At the same time, processed food was providing great opportunities for women.
“Growing up in a single parent household, my mother would have embraced the opportunities afforded to her by ultra-processed food. It enabled her to work full-time and raise four children,” she says.
So, when Professor Rucklidge first heard of Dr Bonnie Kaplan’s clinical trials on nutrition, she found the idea “jarring”.
“I heard about the research in passing while I was doing my PhD. I was extremely busy at the time training as a clinical psychologist and seeing patients, and wondered why you would look at nutrition when it had been largely discredited or had a very minimal impact on brain function.”
While it challenged Professor Rucklidge’s thinking, it was data she says she couldn’t ignore which started a shift in her thinking.
“I have great respect for Bonnie [Dr Kaplan] as a scientist and people were getting well with these pills of vitamins and minerals.”
As a practicing clinical psychologist, Professor Rucklidge’s aim was to help make people better, but her experience as well as outcome studies were showing many people weren’t doing well with conventional approaches.
Moving to New Zealand and into a role at the University of Canterbury enabled her to research nutrients as a treatment.
“Scientists are encouraged through the Education Act to adopt the role as critic and conscience of society, and so I decided to delve into expanding the research that Dr Kaplan was unable to do in Canada.”
But it was not all plain sailing. Professor Rucklidge has met with barriers along the way that has her questioning whether the research will get the weight it deserves.
“It has been an uphill battle. I didn’t know I would have to deal with barrier after barrier.”
With hurdles such as the ethics committees concerned about toxic levels of vitamins, to fear from the medical community and a lack of external funding, Professor Rucklidge has still managed to run her research on “the smell of an oily rag”.
However, 15 years on, and with recognition through a Health Research Council (HRC) Explorer Grant for transformative research she says this is a start for change in attitudes to her research.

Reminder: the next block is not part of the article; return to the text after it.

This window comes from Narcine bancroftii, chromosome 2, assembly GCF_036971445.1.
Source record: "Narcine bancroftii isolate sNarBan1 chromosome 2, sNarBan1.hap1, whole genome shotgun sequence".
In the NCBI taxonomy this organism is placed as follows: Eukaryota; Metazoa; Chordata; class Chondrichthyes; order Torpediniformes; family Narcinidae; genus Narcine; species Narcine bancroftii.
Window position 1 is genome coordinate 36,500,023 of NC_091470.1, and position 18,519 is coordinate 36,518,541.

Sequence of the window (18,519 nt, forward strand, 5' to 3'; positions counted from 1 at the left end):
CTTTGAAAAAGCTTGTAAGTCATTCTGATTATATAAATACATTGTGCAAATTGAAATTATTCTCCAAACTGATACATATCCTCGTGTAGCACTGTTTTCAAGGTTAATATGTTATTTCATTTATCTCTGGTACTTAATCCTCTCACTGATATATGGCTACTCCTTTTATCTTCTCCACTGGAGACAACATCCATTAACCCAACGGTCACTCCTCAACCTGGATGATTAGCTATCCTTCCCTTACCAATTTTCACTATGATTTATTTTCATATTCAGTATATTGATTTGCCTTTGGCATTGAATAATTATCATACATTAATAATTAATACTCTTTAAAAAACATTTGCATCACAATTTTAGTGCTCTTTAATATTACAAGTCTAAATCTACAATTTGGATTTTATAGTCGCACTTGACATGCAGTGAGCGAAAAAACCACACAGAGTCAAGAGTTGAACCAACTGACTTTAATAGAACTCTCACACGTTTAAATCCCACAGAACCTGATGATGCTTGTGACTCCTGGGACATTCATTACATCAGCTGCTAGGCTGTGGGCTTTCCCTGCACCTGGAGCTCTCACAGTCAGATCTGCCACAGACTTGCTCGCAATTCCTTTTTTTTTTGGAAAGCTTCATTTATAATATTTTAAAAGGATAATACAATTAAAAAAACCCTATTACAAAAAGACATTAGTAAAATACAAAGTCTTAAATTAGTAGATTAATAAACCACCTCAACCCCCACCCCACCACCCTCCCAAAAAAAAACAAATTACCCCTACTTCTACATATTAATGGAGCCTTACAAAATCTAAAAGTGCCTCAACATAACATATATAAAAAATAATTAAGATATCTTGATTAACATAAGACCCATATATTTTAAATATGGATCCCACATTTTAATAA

“The fact I’m getting emails from GPs who are changing their practices is great, and I’m constantly being invited to speak at conferences and services all over the world, including the CDHB. It’s all a step in the right direction.”
While change is required at a governmental level, something Professor Rucklidge has been relentless at campaigning for, she maintains her main driver is seeing people get better.
“Seeing the benefits and the amazing turnaround when other treatments didn’t work is what keeps me going”, she says.
Professor Rucklidge is not looking at creating a pharmaceutical from her research, but rather highlighting the fundamental issue of the food we are eating.
“We need to reverse our dietary habits and return to the food of our grandmothers or even great-grandmothers. This research is the proof-of-principle that our food environment is not adequate for our brain.”
With research spanning from mental health and nutrient use in pregnant women to her current study on balancing the emotions of dysregulated teens with micronutrients, she is seeing nutrients change lives.
Professor Rucklidge has over 31,7500 participants enrolled in her free Massive Open Online Courses (MOOCs) on Mental Health and Nutrition through UCX University of Canterbury; nearly 2.7 million views on her TEDx Talk, The surprisingly dramatic role of nutrition in mental health; and equates her co-authored book The Better Brain (Penguin, 2021) with a positive shift in how people view good nutrition and micronutrients as a treatment to mental health.